Sarasota Herald-Tribune Guest Editorial: Lisa Howard
October 25, 2018
Howard: The white cane of independence
By Lisa Howard, Guest Columnist
It hasn’t been so long that individuals who are blind or visually impaired have been able to lead full, independent lives. Years ago, many accepted that they would need the assistance of friends or family to leave their home and go out in the world — for the entirety of their lives.
But the white cane has changed that and enabled those previously homebound due to blindness or low vision to venture out and enjoy their freedom.
The white cane, which was painted white to be more easily visible, was introduced in the early 20th century. In 1931, Guilly d’Herbemont, widely considered as the inventor of the white cane, gave the first two canes to blind people. In the U.S., white canes were introduced and promoted by Lion Clubs International.
In 1964, at the urging of the National Federation of the Blind, Congress adopted a joint resolution designating Oct. 15 as White Cane Safety Day. This observance — which continues today — publicly recognized the white cane as a tool that enables blind people to travel safely and independently.
Today, the entire month of October is recognized as White Cane Awareness Month, celebrating the achievements of those who are blind or visually impaired and emphasizing the critical role the white cane plays in helping them to lead the lives they want. This observance is celebrated around the world.
At Lighthouse of Manasota, we have seen the impact that the white cane has on the lives of those impacted by vision loss.
When people first come to us, they’re not typically very happy about it. Those who are in the process of losing their vision are angry or scared, thinking that their life as they knew it is basically over.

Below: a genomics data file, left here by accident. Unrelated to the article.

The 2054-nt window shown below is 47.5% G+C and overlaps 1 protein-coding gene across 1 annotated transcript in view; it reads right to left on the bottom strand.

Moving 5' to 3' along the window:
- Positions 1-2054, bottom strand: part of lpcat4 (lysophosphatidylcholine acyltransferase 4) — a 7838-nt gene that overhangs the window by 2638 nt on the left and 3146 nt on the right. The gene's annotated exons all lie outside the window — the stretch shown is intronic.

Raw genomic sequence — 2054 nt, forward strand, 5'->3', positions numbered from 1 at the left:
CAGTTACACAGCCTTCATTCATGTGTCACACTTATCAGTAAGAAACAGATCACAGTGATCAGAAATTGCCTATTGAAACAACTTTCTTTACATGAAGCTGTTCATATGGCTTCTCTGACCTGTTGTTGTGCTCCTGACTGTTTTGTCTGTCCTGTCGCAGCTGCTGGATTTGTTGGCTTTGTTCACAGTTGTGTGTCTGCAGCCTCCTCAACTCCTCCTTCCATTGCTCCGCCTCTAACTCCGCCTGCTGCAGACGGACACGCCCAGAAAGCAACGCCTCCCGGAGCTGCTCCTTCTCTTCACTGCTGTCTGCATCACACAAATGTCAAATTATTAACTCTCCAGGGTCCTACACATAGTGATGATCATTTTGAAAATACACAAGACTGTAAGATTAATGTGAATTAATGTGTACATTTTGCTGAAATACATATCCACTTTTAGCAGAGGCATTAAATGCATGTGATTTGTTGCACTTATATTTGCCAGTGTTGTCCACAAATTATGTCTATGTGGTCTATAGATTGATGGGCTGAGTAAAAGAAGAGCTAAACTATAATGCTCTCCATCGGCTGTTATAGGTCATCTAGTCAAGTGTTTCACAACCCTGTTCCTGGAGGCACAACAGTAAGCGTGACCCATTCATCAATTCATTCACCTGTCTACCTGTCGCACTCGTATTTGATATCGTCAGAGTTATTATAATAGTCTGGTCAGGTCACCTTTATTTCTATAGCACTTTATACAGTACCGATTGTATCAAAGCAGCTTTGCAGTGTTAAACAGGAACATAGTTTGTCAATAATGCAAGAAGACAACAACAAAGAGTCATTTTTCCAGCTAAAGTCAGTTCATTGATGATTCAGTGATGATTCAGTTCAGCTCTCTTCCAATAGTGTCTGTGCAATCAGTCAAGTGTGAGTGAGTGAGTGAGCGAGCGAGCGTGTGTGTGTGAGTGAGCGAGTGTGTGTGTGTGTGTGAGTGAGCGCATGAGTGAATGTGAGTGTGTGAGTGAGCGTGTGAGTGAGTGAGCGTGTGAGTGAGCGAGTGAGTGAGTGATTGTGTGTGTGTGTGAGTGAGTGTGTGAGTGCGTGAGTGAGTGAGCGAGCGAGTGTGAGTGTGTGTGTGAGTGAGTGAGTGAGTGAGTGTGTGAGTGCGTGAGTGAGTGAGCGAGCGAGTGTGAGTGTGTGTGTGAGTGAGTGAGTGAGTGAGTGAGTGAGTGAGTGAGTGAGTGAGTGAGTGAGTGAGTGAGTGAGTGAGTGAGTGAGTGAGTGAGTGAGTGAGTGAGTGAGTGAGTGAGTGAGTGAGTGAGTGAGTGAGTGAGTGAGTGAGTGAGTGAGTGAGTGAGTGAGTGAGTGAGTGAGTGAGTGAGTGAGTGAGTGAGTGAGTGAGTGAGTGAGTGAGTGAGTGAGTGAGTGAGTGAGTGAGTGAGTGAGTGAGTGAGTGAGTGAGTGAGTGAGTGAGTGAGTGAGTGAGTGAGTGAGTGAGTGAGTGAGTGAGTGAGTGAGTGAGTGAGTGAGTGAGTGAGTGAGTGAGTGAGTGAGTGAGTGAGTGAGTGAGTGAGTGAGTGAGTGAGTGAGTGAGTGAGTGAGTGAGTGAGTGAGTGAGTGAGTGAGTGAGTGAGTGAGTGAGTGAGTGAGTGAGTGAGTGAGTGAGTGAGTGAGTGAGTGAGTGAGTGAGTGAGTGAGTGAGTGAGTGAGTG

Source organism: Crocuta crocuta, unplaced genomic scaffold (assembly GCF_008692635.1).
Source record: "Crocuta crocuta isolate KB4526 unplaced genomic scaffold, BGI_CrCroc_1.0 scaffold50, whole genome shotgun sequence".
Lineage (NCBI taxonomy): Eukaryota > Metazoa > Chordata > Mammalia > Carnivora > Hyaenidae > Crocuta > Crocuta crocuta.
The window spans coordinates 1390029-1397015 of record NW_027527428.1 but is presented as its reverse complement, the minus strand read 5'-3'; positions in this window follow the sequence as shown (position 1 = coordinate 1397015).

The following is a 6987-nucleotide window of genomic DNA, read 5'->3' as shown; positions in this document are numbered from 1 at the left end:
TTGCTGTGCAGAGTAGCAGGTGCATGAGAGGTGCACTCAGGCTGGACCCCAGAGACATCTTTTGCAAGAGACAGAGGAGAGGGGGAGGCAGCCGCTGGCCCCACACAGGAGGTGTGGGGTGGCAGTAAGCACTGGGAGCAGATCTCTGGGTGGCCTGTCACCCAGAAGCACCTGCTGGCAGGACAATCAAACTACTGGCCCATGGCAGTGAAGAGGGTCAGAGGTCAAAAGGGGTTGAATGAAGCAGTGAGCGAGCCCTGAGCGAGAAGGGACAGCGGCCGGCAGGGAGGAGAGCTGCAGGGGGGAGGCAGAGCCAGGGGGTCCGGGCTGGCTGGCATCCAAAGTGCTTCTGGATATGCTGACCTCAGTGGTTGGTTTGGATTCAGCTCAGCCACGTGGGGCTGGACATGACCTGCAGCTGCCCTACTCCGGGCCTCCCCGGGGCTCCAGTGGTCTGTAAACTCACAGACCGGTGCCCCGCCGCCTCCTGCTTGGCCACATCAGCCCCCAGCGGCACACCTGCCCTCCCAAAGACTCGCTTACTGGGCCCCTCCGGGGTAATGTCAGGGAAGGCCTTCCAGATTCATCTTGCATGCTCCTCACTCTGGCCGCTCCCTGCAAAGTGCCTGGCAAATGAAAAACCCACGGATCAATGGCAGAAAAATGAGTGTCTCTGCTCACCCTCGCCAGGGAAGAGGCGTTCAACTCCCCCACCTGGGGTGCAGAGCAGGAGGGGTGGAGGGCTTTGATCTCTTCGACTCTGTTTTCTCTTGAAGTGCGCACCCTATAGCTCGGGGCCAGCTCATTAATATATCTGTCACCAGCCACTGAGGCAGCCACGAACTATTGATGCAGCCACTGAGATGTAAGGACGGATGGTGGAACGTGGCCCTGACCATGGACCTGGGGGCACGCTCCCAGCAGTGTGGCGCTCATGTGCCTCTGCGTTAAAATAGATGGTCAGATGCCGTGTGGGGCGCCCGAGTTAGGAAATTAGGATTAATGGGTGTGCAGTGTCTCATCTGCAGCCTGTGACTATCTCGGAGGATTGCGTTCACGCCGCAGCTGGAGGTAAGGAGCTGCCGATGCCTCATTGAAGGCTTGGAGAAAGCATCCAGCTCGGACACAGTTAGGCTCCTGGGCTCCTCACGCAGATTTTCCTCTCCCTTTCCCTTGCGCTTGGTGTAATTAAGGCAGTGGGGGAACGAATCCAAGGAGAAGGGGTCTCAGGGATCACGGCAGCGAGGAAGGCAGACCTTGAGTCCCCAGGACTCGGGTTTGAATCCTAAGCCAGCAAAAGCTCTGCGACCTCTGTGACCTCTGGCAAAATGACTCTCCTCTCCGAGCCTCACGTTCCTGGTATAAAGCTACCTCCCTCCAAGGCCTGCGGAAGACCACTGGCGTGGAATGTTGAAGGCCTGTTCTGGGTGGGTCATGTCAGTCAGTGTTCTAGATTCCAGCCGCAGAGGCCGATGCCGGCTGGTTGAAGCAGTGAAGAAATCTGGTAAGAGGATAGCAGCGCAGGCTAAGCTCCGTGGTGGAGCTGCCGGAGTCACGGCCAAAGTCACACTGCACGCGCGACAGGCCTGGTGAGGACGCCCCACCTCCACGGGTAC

But over time, as our Certified Orientation and Mobility Instructors teach them adaptive techniques to accomplish everyday tasks, you can see hope and happiness return. As they gain confidence, they move toward independence.
Yet there is still a stigma surrounding the white cane. Many who could benefit from its use don’t want to use it in public, thereby identifying themselves as disabled. It is also a common misconception that visually impaired patients who are not (or not yet) completely blind are not candidates for mobility training.
There is also an unrealistic expectation that everyone who is visually impaired can someday get a guide dog, but, according to the National Federation of the Blind, only about 5 percent of those who are blind or have low vision are qualified or choose to use a guide dog.
We are hoping to change the perception of the white cane so that all who might benefit from this amazing tool will make the decision to use it. An incredible number of our clients tell us that the white cane hasn’t just improved their lives, it has saved their lives.
If you have a loved one who you feel might benefit from white cane training, or if you would like to show your support for a friend or family member who is blind or visually impaired, please consider joining us for our White Cane Awareness Walk on Saturday, Oct. 27, at Bradenton Riverwalk. I believe you’ll find it an “eye-opening” experience.
Lisa Howard is the CEO of Lighthouse of Manasota.